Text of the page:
The Weekly Reflektion 14/2022

Many companies promote values that they hope the employees, and the management, will aspire to. These values are sometimes open to interpretation.

Do your values encourage the right behaviours in the right circumstances?

Sometimes the management gets the idea for promoting ‘values’ within the company. This process often takes place when a major reorganisation or merger takes place, or a new manager or management team takes over the reins.  The intention is to help to create a new culture and encourage the people in the organisation to better and safer performance. Some examples of values that are promoted are: Brave, Innovative, Open, Diverse, Caring, Collaborative, Predictable, Respectful etc. The values of course have a ‘positive’ feel about them. After all the values of Scared, Uninventive, Closed, Identical, Selfish, Non-cooperative, Unpredictable and Disrespectful are hardly likely to inspire the people to exhibit the behaviours the management would like in the organisation. Can you imagine a poster with these values on the walls and displayed on the web site? Would you work for that company?

Values need however to be seen within a certain context. Brave may well be a positive value if it encourages people to speak up when things are not right. It may not be a good value if it encourages people to take unacceptable risks. Sometime a little bit of ‘Scared’ helps to sharpen the senses. Innovative could be a good value when trying to find improvements in the way things are done. It may however not be so good if it encourages people to deviate from established procedures and processes. Collaboration works fine if the system within which the collaboration takes place functions as it is supposed to do. Sometimes however it takes a bit of non-cooperation to highlight problems with established practices and proceduresand contribute to continuous improvement. One may need to be brave to be uncooperative if the refusal to cooperate is for the right reasons. There is a similar point with being Respectful. Respecting other people and their views may be OK up to a point but will this make people passive and reluctant to voice their concerns. Does being Respectful make people less Open?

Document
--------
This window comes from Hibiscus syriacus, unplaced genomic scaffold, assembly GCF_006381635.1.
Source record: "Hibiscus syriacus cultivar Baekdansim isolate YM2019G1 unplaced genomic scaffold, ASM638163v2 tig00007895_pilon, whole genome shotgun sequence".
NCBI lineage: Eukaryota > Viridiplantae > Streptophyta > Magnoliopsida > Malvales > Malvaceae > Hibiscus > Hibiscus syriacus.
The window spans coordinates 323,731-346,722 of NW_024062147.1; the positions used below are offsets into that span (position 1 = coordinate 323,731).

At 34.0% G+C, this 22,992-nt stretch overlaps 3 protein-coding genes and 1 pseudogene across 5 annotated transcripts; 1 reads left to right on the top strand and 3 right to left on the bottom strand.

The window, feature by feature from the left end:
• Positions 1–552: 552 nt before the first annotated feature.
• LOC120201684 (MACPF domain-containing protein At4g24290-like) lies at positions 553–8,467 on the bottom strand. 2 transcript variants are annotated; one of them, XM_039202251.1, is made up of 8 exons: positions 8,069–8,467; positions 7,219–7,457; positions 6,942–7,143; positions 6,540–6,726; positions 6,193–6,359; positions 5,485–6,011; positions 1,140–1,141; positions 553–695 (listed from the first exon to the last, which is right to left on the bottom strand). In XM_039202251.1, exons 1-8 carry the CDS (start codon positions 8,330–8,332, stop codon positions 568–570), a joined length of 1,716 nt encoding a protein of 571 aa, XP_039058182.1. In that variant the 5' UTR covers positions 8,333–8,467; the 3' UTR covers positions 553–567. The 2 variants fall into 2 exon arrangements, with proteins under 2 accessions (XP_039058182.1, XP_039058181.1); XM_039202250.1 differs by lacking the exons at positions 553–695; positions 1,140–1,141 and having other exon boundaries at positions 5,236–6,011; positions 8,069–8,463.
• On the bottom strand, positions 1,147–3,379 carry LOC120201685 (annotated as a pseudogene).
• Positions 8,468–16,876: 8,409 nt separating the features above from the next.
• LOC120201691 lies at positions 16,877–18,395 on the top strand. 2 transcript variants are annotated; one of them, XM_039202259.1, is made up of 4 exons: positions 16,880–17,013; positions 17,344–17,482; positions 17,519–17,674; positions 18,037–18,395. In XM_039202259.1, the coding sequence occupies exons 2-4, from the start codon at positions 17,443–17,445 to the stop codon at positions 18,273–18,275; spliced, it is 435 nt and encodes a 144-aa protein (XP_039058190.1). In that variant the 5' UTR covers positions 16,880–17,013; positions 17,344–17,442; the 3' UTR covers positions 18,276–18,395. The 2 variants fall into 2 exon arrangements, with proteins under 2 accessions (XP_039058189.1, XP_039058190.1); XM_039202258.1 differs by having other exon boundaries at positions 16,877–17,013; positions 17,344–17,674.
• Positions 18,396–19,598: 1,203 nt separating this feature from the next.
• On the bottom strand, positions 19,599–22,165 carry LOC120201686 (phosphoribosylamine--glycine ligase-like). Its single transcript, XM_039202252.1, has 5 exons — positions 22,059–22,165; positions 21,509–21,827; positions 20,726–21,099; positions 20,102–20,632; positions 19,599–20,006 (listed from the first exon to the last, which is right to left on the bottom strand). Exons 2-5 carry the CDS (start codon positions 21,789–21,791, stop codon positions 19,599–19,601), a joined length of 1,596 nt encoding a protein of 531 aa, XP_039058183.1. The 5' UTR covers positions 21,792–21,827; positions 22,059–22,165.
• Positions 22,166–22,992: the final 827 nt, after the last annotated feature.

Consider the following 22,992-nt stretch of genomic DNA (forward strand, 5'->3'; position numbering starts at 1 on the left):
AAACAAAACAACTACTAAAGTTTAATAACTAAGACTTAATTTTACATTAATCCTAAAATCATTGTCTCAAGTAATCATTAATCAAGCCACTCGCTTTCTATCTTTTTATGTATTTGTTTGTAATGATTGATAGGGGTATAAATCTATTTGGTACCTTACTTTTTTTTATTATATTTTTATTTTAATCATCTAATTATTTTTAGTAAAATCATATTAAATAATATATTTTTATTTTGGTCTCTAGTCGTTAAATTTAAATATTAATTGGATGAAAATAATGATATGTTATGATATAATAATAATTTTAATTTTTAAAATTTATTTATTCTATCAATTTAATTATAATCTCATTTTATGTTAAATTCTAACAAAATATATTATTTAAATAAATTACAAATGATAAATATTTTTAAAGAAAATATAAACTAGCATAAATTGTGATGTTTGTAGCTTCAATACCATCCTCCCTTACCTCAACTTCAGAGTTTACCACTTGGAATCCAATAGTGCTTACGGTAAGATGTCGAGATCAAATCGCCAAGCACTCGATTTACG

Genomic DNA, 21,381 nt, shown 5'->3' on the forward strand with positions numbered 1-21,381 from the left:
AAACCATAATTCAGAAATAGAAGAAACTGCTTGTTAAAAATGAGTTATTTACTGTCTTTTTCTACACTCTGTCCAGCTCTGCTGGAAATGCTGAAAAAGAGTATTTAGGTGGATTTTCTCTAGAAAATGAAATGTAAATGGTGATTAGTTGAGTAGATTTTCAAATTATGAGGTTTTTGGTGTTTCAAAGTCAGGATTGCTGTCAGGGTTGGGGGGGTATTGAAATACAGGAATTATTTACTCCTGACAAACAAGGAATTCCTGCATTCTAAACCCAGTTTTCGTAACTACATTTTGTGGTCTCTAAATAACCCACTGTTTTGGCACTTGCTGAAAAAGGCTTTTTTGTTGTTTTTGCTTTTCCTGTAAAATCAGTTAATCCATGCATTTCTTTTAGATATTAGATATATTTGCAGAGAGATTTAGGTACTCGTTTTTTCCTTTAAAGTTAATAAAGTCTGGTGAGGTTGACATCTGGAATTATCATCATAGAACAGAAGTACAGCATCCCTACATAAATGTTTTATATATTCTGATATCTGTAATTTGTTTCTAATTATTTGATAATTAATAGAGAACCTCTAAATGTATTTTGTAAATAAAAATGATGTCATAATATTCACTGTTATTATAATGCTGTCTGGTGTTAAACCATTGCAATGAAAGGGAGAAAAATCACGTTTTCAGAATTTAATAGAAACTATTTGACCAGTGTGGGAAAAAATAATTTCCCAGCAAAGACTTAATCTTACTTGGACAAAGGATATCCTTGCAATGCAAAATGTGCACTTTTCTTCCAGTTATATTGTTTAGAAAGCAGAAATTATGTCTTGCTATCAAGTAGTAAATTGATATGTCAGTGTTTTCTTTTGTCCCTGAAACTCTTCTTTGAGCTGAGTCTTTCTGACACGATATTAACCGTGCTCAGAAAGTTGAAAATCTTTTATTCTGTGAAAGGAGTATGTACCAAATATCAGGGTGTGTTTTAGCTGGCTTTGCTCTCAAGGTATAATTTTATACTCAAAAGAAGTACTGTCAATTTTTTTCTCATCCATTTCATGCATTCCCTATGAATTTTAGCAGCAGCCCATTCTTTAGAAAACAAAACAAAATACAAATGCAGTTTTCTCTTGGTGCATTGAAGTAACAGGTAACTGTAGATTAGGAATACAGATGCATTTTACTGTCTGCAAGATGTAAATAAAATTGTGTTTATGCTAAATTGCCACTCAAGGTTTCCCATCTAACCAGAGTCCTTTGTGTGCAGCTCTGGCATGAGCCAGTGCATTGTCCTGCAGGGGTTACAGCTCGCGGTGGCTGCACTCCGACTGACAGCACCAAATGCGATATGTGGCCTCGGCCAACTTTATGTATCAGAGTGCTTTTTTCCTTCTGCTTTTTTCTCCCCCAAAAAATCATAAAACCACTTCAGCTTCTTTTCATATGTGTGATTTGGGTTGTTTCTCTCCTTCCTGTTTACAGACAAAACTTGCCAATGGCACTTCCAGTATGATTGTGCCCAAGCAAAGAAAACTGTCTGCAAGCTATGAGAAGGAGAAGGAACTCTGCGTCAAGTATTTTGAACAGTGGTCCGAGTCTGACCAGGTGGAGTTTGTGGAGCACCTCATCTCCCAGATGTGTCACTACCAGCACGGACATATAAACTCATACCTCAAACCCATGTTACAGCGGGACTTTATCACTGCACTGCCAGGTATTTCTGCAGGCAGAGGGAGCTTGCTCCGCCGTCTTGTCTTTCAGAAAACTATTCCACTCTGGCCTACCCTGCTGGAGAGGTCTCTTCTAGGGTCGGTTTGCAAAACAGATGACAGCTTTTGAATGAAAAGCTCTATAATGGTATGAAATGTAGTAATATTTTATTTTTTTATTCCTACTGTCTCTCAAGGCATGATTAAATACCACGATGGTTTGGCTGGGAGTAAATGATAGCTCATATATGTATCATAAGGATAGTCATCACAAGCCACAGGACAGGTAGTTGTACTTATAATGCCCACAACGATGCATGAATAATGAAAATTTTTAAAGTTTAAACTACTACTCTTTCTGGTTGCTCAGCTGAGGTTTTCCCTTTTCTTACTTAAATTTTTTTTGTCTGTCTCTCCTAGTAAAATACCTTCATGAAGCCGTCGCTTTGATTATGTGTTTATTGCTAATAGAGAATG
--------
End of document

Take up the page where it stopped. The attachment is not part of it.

We have compiled several Reflektions on Diversity and the importance of encouraging different views and opinions especially during risk assessments and in particular for hazard identification. Identical people with the same way of looking at a problem or a potential solution doesn’t seem to be a good idea, so Diversity is good, isn’t it? What about people that are so diverse that they don’t follow the safety standards or display the right safety behaviours. Obviously, there is some limit here as well.

The late Trevor Kletz, formerly of ICI and, before he retired, a Safety Advisor for the Institution of Chemical Engineers, talked about the importance of encouraging good safety behaviours within an organization. His focus was to help people with the problems they experienced in their day to day work and encourage the management to resolve issues that prevented safe and effective operation of a facility. Instead of promoting some values tomorrow why not just ask your people what you can do to make the work they are involved ineasier and safer.

Reflekt AS